The Difference between Language and Perception

Vehicles of Sentences
Write down the following sentence or say it out loud:

A tiger is eating my arm.

I take the following to be obvious: This sentence is a representation. It represents a particular (rather serious) situation. It might be true, it might be false. As it is above, it is written in english, in black, in italics. It is being displayed on a computer screen. I wrote it. It refers to a somewhat complex situation.

If you said it out loud, wrote it down, or read it on your computer, some of the statements in the last paragraph about the sentence might not be true: you mightn’t have written it; you might be reading it on paper; you might be reading it on a phone and not a computer, etc.  But others are true: it represents a situation; it might be true or false; it is in English. Or actually, even those might not apply:  it is false; it might be translated into a different language and so in a different language.

Whatever is said about this, what is being said refers to an instance of the sentence. This instance is either the vehicle (if a vehicle is a particular instance of an representation) or an instance of the vehicle (if a vehicle is a multiply-instantiable representation).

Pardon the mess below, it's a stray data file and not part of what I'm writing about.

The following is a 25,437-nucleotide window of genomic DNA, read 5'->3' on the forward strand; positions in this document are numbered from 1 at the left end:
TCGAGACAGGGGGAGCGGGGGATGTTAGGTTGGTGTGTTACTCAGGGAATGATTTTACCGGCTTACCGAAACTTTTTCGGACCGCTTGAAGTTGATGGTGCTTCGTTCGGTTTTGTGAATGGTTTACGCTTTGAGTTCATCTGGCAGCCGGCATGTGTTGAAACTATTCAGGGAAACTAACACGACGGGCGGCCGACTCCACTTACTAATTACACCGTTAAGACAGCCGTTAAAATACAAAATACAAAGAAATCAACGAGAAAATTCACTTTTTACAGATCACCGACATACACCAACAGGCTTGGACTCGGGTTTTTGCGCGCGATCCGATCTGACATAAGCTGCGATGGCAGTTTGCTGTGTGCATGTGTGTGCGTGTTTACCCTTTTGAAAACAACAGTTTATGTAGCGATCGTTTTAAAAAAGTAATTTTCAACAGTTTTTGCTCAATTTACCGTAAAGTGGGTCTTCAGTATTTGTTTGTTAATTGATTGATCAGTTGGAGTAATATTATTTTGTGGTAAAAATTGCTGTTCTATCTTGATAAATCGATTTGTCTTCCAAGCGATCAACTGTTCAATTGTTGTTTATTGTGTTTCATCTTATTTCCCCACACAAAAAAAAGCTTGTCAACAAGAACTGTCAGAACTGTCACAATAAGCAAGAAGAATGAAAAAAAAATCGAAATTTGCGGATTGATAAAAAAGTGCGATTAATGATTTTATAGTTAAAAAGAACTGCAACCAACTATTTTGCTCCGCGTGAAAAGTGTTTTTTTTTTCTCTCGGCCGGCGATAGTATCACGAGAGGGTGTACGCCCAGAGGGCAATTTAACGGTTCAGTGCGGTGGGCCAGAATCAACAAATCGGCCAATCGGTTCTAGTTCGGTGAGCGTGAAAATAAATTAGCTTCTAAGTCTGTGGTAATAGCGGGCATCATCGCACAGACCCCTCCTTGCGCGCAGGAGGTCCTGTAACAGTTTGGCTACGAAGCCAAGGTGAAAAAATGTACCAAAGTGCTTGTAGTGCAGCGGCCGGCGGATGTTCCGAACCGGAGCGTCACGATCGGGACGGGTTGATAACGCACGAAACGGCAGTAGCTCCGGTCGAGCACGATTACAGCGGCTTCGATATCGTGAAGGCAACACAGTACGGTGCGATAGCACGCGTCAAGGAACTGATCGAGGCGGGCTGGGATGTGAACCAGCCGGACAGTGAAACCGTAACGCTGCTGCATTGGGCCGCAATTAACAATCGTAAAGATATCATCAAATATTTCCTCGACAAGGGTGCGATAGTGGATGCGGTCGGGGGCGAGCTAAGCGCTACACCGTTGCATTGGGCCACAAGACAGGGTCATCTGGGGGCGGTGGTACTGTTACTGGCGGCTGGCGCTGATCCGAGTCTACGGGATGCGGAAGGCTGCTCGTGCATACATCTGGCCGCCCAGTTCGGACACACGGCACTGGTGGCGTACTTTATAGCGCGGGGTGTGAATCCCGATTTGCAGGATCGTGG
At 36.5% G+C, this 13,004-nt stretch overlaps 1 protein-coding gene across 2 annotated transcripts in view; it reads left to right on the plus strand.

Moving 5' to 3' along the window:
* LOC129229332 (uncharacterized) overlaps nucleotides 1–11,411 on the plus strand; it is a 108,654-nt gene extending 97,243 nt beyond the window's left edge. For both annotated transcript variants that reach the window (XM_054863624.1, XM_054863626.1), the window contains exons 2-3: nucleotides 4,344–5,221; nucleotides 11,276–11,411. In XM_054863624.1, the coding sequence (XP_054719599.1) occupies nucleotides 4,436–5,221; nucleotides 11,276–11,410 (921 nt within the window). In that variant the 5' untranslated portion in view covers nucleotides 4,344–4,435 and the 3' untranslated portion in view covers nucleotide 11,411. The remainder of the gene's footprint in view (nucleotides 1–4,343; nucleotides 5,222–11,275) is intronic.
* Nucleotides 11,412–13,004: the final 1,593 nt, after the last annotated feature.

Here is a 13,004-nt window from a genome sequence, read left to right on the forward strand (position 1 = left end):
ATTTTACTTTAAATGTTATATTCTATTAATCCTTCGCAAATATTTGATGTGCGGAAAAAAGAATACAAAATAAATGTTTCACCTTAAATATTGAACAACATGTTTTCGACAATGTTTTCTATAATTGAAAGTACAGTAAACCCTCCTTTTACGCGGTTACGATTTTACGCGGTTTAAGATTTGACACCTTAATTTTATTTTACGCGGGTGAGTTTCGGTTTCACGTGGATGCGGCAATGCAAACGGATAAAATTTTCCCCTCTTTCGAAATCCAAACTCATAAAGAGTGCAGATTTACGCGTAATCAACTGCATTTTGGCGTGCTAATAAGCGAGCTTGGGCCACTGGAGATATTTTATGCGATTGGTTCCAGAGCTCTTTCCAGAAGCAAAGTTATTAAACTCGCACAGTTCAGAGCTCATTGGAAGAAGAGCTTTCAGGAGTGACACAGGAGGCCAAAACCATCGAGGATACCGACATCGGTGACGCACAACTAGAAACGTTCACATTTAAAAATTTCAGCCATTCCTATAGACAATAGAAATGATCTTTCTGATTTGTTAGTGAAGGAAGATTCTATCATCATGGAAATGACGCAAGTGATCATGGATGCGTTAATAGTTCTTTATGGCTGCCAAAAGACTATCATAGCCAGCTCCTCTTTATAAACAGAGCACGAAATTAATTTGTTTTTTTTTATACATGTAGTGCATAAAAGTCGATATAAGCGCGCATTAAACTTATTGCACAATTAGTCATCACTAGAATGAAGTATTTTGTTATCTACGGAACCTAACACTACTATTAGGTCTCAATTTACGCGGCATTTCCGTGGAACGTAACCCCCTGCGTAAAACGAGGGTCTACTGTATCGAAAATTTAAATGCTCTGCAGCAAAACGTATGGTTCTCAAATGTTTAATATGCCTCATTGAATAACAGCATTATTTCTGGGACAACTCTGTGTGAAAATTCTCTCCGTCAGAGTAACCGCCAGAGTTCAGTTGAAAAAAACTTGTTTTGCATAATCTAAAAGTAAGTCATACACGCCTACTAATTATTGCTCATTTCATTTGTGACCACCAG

This will read as being quite technical to non-philosophers, and perhaps as not technical enough for philosophers, I’m sorry for that. I am not a philosopher of language. I am not a linguist. But I am trying to capture something that seems obvious to most theorists about consciousness, perception or just those who use expression. It is:

When it comes to representation, there is

(a) something that represents — the thing that represents a situation.

(b) a particular instance of (a) — a particular instance of that thing that represents a situation.

I take it that (a) and (b) refer to the vehicle of representation.

If I shout “A tiger is eating my arm!”, my shout is a representational vehicle of that situation.

It might work better with pictures: a picture represents a situation. One can have copies of that picture. Each copy is a vehicle of that representation.

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